I think the key to formative assessment is crafting the best questions and then listening, listening,probing, and listening more. So much of formative assessment is just getting into their thinking by making that thinking visible.
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While I haven't tried this yet in my science classroom (I did use it a few weeks ago in an LA remediation class I was subbing in) this article on Visual Formative Assessment was interesting. The author mentions several things but the ones that stuck with me was to have students draw and label a diagram of an event or a process to show the science involved. There was another article I can no longer locate where one was to have a cartoon or 2-3 cartoon windows and have students add captions or talk bubbles to explain the science.
My favorite quick formative assessment would be to have a bunch of materials available and ask students to make a model of a process. I did this earlier this year with mitosis and stuff laying around my classroom (paperclips, popsickle sticks, yarn, play-doh) and the results were interesting and showed different students identifying with different views of the process.
While the latter two take a bit of work to set up, both would be fairly easy to check and would get students to visualize more about the science processes instead of just terms.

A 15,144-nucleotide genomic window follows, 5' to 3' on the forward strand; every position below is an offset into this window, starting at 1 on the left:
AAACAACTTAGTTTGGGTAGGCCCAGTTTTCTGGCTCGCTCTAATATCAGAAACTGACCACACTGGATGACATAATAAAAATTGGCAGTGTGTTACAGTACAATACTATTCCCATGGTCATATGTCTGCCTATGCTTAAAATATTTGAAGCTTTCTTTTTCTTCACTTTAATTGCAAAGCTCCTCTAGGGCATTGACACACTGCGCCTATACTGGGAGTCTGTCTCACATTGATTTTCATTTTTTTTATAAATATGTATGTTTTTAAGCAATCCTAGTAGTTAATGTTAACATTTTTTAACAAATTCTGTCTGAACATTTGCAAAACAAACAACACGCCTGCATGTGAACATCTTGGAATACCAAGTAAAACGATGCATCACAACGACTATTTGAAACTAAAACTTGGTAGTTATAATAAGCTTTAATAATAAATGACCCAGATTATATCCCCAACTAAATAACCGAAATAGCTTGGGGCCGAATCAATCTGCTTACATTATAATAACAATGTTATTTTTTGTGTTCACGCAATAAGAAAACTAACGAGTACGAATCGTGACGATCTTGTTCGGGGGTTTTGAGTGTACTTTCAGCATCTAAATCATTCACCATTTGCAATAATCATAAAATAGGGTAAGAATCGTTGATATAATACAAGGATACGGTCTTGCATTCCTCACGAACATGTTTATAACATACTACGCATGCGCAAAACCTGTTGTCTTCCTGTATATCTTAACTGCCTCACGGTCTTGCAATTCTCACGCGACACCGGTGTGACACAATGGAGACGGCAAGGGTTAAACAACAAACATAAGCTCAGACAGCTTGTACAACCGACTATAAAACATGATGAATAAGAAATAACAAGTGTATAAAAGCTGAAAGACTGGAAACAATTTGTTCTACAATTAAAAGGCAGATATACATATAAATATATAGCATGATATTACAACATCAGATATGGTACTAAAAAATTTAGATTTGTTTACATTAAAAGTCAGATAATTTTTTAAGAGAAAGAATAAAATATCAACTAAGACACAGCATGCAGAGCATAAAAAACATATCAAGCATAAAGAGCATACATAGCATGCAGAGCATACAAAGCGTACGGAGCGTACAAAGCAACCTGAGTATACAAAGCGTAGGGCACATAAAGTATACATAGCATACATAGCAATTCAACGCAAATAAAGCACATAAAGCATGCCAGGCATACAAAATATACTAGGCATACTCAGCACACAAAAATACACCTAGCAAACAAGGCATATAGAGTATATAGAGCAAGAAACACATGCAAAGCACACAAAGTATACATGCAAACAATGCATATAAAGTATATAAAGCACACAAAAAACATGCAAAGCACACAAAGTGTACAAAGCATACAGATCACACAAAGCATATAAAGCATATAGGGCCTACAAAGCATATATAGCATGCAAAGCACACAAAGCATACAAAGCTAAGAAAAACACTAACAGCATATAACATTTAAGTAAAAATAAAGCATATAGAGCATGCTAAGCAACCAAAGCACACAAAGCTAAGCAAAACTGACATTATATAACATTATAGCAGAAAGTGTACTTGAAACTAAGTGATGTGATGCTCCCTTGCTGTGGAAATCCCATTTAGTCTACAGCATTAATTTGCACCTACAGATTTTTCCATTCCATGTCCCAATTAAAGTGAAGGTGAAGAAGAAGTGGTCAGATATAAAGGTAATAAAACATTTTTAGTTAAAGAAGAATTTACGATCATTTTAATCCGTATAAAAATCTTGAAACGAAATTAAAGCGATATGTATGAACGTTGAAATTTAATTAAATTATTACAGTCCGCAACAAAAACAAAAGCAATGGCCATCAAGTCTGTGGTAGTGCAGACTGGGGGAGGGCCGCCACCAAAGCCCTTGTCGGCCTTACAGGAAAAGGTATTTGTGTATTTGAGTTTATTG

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My kids love Commit and Toss. You have to be careful not to over use it and set down the guide lines so that things don't get out of hand but I haven't ever had that problem. I ask kids to put their names on the papers so that they have ownership in their response and then have them cut them off before tossing. I have had kids write to the author of the paper to say why/why not they agree with the explanation. Try it, you will get a positive response I bet.
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Thanks for sharing your success with that particular FACT, Susan. What a cute grand baby, too.